He signed former Richard Childress Racing engine builders Lou LaRosa and appointed Barry Dodson, an ex-Cup champion, as his crew chief. This was one of the worst mistakes he made as an owner. He finished in the top ten four times, but not higher than third. 1994 was his last appearance in the top ten of championship points. He finished 9th with an unbroken streak of 40 races with no DNFs. Waltrip’s engines were the only ones that failed.
ent regarding his former rival Dale Earnhardt in which he said that he could speak about Dale and his team in any news since they “wouldn’t be able read it anyway”. Fans booed Waltrip at the heights his NASCAR success, but his humor and wit gradually won the hearts of many of his critics. One time, a crowdbooed Waltrip in Victory Lane. Waltrip responded by challenging them to “Boo, if you love D.W.”. He also managed to please his sponsor Mountain Dew by noting, “They were drinking Dew!” His sponsor was able to be seen and heard.n television, and he was known to be a fervent supporter of the speedway’s events.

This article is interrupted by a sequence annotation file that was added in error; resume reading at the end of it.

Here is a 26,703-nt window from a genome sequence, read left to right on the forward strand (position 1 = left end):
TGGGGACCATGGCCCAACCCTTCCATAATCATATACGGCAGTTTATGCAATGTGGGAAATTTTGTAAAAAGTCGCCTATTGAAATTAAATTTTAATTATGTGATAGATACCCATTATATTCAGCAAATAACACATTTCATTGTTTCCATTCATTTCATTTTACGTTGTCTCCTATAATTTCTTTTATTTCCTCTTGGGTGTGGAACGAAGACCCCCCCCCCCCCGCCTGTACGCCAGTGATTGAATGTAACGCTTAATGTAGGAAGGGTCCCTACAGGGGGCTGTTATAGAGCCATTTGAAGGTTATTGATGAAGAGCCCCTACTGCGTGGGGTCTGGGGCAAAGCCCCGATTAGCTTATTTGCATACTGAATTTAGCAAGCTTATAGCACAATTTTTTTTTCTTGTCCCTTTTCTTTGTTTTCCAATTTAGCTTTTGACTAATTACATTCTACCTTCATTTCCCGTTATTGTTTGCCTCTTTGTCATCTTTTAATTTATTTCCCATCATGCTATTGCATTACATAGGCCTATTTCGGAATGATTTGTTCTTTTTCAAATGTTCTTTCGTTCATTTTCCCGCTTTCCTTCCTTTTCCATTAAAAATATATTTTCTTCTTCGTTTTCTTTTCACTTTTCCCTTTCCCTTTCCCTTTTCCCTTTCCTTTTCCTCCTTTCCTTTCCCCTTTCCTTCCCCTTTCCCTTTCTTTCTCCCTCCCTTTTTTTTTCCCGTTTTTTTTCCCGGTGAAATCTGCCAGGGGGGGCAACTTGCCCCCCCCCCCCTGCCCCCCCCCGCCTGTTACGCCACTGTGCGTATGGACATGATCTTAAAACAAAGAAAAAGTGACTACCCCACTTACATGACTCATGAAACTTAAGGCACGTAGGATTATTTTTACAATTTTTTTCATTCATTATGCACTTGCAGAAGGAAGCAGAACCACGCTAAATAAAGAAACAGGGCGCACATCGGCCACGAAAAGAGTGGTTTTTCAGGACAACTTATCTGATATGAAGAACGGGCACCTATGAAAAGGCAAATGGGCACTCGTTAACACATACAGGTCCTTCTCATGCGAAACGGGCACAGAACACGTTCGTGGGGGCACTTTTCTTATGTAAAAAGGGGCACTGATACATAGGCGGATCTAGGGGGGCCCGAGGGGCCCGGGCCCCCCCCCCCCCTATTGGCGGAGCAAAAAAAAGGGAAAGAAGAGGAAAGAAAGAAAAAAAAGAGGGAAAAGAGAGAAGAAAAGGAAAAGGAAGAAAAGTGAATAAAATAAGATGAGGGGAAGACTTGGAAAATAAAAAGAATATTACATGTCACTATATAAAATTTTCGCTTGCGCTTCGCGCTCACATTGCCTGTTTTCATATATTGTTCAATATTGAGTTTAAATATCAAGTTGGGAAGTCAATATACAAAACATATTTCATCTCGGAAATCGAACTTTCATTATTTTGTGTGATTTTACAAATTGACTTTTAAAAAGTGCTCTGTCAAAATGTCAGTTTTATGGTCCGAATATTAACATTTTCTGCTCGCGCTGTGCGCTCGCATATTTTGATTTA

One of his most famous trash-talking moments was when he made fun of drivers like Coo Coo Mary (whose son Silver won at the circuit), James “Flookie”, whose nickname he mocked on-air. James and Joe Buford were both track champions — Joe Buford beat Waltrip’s record for 55 wins at MCM. He also had a swagger that was similar to that of Muhammad Ali. Although some people didn’t like the idea, track management was happy that he was selling tickets and earning extra money from them. He was also open to WSM radio host Ralph Emery in his early years. This bond would prove to be influential throughout his career.
Emery would later replace Waltrip on Emery’s television show in the 1980s. He won the Winston Cup title (1982, 1985), 1989 Daytona 500 and 1992 Southern 500. He is also the undisputed Memorial Day race record holder with five Coca-Cola 600 titles. His 84 Winston Cup races wins are the most of any driver in NASCAR’s new schedule format (post-1971). His family includes his wife Stephanie Rader and their daughters Jessica Leigh, Sarah Kaitlin and Sarah Kaitlin. They reside in Franklin, Tennessee.
Waltrip was strong in 1995 and seemed to be back to his best. However, he crashed at The Winston, and was forced to allow relief drivers to take over for several more weeks. He never recovered and his second half was highlighted only by a pole at NAPA500. In 1996 Waltrip struggled to finish in the top ten, with only two finishes. Western Auto was close to leaving the team, but he stayed on for Waltrip’s 25th anniversary celebration. The year was profitable for Waltrip, but his results continued to slide.